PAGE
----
Blockchain Use Case for Legislation, Compliance, & Regulatory Oversight
Key Takeaway: Blockchain could eliminate common problems for both compliance officers and regulators, such as a lack of reliable access to real-time data, while reducing overall costs associated with complex regulatory processes.
Information can be captured immediately and transparently within a distributed ledger. This capability, when combined with a blockchain’s cryptographically assured immutability and irreversibility, has the potential to fundamentally revolutionize many business and regulatory processes as well as bring great benefits to the compliance industry as a whole. Distributed ledger technology could make data more available and secure while stripping out waste associated with delays, errors, and rework.
Here are a few real-world examples that illustrate the legislative, compliance, and regulatory uses of blockchain technology:
#1: Proof of process for compliance purposes
Companies in certain industries, such as financial services, mining, and energy, are required by law to maintain secure records of their due diligence and safety processes for compliance proposes. A blockchain could be used to record important actions taken by an organization and their outputs immutably in real-time, creating a near-perfect audit trail for regulators and other third-parties to verify compliance.
#2: Real-time regulatory oversight
Government agencies in the United States are required by law to follow the procedures set forth by the Administrative Procedures Act. According to this act, regulatory agencies must take due process and other considerations into account during enforcement actions. Enforcement can be challenging because individuals, businesses, and other organizations are granted the power to protest the validity of administrative rules, defend themselves inside or outside of a courtroom, and seek review of administrative findings. To further complicate matters, regulators often have limited access to needed information for monitoring and compliance purposes. They are, primary, limited to a post-hoc review of the “evidence.”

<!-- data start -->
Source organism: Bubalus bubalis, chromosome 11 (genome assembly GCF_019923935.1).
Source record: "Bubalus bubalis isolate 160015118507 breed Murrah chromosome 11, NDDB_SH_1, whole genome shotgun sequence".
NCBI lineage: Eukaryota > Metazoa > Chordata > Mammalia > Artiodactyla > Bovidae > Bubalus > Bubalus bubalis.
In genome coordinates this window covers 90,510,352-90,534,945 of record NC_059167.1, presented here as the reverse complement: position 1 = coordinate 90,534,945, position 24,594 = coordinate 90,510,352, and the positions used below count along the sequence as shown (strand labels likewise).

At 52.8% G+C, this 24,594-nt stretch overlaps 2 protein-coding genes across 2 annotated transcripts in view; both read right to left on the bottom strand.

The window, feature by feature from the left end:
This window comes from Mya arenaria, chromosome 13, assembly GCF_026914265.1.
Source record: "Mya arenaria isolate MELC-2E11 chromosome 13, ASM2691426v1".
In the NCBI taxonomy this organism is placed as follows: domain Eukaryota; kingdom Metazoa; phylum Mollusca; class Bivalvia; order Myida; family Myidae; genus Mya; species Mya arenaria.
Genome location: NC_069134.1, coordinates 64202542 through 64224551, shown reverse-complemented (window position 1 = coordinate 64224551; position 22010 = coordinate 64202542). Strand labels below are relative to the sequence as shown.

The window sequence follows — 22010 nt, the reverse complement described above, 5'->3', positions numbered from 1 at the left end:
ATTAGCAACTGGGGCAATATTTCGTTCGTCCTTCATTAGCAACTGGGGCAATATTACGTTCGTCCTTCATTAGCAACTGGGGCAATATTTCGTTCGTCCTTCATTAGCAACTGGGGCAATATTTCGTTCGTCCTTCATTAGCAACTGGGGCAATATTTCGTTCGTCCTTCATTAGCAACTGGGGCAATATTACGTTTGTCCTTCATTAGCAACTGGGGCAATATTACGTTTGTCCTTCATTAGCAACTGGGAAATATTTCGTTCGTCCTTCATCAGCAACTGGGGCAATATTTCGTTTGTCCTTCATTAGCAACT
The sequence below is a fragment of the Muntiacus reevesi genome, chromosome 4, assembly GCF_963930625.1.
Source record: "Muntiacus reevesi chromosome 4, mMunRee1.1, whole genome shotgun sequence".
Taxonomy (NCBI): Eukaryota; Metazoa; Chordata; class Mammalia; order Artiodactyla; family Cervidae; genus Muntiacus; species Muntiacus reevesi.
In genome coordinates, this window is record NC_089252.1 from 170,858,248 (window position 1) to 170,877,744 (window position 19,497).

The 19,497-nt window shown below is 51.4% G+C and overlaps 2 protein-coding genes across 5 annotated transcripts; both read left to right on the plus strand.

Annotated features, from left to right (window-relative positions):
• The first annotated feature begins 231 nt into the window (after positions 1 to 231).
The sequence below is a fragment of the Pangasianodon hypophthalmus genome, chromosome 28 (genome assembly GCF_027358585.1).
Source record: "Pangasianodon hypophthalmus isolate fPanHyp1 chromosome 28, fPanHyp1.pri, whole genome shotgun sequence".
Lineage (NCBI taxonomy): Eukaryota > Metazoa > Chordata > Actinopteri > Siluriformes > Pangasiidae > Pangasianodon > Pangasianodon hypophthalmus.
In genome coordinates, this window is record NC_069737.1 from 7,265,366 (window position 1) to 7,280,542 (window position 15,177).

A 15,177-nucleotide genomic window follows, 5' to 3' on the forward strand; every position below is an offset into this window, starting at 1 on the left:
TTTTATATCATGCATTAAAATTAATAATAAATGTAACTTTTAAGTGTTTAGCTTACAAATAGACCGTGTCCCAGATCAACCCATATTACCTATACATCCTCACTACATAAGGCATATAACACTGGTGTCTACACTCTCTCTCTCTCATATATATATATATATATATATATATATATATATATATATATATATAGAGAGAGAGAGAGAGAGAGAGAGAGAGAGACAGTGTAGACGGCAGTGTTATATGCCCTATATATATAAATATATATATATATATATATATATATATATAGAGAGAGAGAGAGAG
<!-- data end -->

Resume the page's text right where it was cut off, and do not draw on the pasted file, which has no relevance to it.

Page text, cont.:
A blockchain could provide compliance officers with real-time access to a variety of business functions for monitoring processes, allowing them to consistently ensure compliance with a specific regulatory requirement via an accessible and immutable audit trail. This would also allow compliance officers to expedite the verification and validation processes associated with such audit trails.
A blockchain could likewise provide regulators with read-only, real-time access to financial institutions private records. Third-party agencies, or for that matter internal corporate compliance officers, could set up automatic triggers that alert them when the company does not meet certain regulatory requirements. This would give them the ability to more effectively analyze information and records as they are created, instead of in a post-hoc manner. It would also dramatically reduce the time, effort, and costs associated with regulatory reporting, as well as generally improve the confidence of and in such processes.
#3: Faster identity checks for screening and compliance
A blockchain could be used to establish a digital identity management grid to enhance screening and compliance operations. This would be achieved by inputting all necessary information about individuals, firms, and other parties into a private chain and allowing for simple automated checks against that information. This would allow organizations, particularly in the financial sector, to more easily establish trust and more securely share sensitive information about customers.
#4: Government bonds
Earlier this year, the Queensland Treasury Corporation and the Commonwealth Bank of Australia became the world’s first organizations to experiment with the issuing of government bonds via a blockchain. Although no bonds were actually issued by either organization, the trial showed great promise for real world applications. A blockchain could be used in a similar manner to provide the issuer with real-time insight into current bids and would allow them to set up automatic coupon payments to bondholders via the use of smart contract technology.